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Vol. 15, No. 8 Week of February 21, 2010
Providing coverage of Alaska and northern Canada's oil and gas industry

Beaufort air permit

EPA issues proposed air quality permit for Shell’s Beaufort Sea drilling

On Feb. 17 the U.S. Environmental Protection Agency issued a proposed air quality permit for Shell’s planned drilling program in the Beaufort Sea. Shell plans to use the drillship Frontier Discoverer to drill one well in its Beaufort Sea Torpedo prospect and another well in its Sivulliq prospect during the 2010 open water drilling season — both prospects are on the outer continental shelf, on the west side of Camden Bay, east of Prudhoe Bay.

The EPA permit, allowing exhaust emissions up to prescribed annual limits for the drilling program, is a critical piece of the required permitting for Shell’s exploration plan.

“We are pleased this permit is now out for public comment,” Shell spokesman Curtis Smith told Petroleum News Feb. 17. “This permit is the result of a year-plus effort on behalf of Shell and the EPA to ensure the minimization of air emissions from our program in the Beaufort Sea.”

EPA is inviting public comments on the proposed permit until March 22 and the agency has scheduled public hearings in the Beaufort Sea coastal communities of Barrow, Nuiqsut and Kaktovik. Following the public comment period the agency will decide whether to issue the permit.

Feb. 17 was also the closing day of the public comment period for a similar EPA air quality permit for Shell’s planned drilling operations in the Chukchi Sea — the company proposes drilling up to three wells in its Chukchi Sea leases in 2010.

Following a multiyear, unresolved courtroom tussle over previously approved minor air quality permits for its planned drilling in the Beaufort Sea, Shell elected to apply for major prevention of significant deterioration air quality permits, rather than minor permits, for its latest Beaufort Sea and Chukchi Sea exploration plans. The company is also making a $25 million modification to the Frontier Discoverer, to install catalytic reducers to scrub the engine exhaust and thus reduce the emission of pollutants by more than 90 percent. And the company has committed to the use of low-sulfur fuel in the diesel engines of the Frontier Discoverer and other vessels in its drilling fleet.

In both the Beaufort Sea and the Chukchi Sea permits, EPA is inviting public comment on a couple of options for the definition of an “OCS source,” for the purposes of determining the periods during which Shell’s drilling fleet comes under the terms of the air emissions permit. The question of what constitutes an OCS emissions source, a critical factor in determining the total emissions from an offshore drilling program, became a major bone of contention in the court battles over Shell’s earlier Beaufort Sea minor air quality permit.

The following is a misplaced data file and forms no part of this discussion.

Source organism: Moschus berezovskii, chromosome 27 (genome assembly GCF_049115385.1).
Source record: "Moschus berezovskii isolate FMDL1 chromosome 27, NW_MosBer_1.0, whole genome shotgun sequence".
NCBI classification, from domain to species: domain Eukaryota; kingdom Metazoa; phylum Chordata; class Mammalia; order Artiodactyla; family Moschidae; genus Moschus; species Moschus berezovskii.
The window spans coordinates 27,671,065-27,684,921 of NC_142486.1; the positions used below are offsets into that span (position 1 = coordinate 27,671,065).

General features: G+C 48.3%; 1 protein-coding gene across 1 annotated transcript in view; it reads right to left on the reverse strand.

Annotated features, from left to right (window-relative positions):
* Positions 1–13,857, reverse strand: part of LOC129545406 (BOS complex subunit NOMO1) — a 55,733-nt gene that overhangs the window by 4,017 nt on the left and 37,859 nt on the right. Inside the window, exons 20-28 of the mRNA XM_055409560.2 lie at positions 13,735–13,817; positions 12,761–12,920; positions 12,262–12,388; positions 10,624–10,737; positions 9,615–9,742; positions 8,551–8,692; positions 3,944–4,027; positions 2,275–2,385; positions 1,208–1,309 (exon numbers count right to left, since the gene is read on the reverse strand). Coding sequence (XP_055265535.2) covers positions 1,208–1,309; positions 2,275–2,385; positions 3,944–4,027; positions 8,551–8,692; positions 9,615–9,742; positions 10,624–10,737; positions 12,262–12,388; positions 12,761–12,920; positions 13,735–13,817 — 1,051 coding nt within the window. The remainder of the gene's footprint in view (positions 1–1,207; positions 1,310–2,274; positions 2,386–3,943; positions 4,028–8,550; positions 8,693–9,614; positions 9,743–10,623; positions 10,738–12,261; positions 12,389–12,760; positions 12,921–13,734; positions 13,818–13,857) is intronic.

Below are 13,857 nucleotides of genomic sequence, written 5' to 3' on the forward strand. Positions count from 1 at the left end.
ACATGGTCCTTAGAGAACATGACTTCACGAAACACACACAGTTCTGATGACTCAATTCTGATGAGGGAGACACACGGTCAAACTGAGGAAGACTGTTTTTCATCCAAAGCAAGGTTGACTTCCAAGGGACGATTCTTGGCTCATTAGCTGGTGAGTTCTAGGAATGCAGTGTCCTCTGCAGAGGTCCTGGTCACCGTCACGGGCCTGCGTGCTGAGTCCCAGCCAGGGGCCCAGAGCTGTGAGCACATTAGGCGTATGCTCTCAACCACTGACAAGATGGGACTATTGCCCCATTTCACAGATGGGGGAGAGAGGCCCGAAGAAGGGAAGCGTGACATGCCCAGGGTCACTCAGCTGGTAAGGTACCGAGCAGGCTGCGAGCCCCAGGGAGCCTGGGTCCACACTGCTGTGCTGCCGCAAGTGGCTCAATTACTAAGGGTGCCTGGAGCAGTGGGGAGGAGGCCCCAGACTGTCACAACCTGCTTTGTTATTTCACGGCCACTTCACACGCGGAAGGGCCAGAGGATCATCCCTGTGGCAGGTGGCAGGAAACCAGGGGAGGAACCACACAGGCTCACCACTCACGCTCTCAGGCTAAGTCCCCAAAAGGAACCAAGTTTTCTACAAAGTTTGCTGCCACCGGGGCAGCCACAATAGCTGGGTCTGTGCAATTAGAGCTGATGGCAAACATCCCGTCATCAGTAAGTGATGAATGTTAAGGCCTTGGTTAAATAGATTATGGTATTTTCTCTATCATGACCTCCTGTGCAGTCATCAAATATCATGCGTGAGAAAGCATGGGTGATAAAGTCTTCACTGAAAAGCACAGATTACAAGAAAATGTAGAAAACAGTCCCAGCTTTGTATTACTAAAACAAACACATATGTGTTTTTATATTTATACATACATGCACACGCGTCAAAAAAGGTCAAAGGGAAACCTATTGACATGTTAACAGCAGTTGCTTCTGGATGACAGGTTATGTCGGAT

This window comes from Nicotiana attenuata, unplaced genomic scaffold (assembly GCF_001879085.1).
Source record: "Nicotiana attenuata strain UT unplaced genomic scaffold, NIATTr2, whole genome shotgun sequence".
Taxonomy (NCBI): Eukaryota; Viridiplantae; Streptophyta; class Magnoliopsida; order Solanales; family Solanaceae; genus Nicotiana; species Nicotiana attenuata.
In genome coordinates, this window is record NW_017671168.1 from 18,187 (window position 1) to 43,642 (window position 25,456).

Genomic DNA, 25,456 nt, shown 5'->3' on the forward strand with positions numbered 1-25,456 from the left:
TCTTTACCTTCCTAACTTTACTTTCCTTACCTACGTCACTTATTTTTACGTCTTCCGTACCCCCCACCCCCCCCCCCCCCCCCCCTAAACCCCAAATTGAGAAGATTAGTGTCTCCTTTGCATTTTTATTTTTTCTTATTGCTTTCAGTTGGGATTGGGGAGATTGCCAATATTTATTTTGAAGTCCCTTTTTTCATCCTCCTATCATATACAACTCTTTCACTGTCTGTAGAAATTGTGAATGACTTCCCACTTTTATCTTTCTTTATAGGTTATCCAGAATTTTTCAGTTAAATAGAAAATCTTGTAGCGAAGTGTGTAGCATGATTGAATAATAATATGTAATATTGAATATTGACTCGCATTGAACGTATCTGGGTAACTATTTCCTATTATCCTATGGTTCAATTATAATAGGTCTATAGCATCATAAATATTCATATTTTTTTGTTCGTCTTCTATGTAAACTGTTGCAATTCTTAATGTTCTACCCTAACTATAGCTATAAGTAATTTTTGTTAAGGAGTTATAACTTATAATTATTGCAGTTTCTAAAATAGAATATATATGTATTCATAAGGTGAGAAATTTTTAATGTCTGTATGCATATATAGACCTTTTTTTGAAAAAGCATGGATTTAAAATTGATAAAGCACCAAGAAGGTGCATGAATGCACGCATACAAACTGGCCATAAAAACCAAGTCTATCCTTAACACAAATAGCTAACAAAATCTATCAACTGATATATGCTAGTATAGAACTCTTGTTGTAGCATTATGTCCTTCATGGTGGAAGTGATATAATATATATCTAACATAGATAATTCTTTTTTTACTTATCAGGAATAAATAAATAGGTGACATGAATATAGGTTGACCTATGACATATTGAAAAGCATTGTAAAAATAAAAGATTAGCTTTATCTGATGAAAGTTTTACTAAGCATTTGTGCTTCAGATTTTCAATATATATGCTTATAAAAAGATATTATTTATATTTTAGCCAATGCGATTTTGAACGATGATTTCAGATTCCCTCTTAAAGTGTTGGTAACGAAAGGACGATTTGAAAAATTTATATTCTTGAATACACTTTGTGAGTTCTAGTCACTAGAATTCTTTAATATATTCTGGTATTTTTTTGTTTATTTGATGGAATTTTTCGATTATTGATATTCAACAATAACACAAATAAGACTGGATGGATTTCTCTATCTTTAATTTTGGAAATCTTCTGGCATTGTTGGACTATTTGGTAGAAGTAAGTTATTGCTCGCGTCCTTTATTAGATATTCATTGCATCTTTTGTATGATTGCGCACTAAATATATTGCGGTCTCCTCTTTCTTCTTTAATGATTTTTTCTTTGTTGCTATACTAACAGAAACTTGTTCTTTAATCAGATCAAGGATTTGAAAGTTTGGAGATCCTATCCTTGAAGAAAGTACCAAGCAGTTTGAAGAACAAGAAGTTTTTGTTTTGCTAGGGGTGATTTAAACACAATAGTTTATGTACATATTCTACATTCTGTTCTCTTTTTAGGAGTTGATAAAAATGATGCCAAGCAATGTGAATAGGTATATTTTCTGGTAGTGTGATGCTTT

Essentially, determining when a drillship becomes an OCS emissions source, as distinct from a regular ship plying the ocean, becomes a question of defining each period during which the drilling vessel is in a fixed position, working at a drill site.

The Frontier Discoverer has a drilling turret that is anchored at a fixed position over a well location during a drilling operation, with the turret moored by set of eight anchors and the ship’s hull able to rotate around the turret to face the wind or sea ice.

In one proposed definition the vessel would become an OCS source during the entire period that the vessel is attached to the seafloor by at least one anchor at a drill site. According to the other proposed definition the vessel would be an OCS source only during the period when the vessel is deemed sufficiently secure and stable for drilling operations, a situation that would presumably require multiple anchors to be deployed but which EPA says does not necessarily require all of the vessel’s eight anchors to be in place.

In addition, the supply vessel used for resupply of the drillship would become part of the OCS source during periods when the supply vessel is attached to the drillship, EPA says. And, when calculating the total emissions anticipated from a drilling operation, EPA is taking into account the estimated emissions from any vessels supporting the operation, when those vessels are within 25 miles of the drill site when the drillship is in place as an OCS source.



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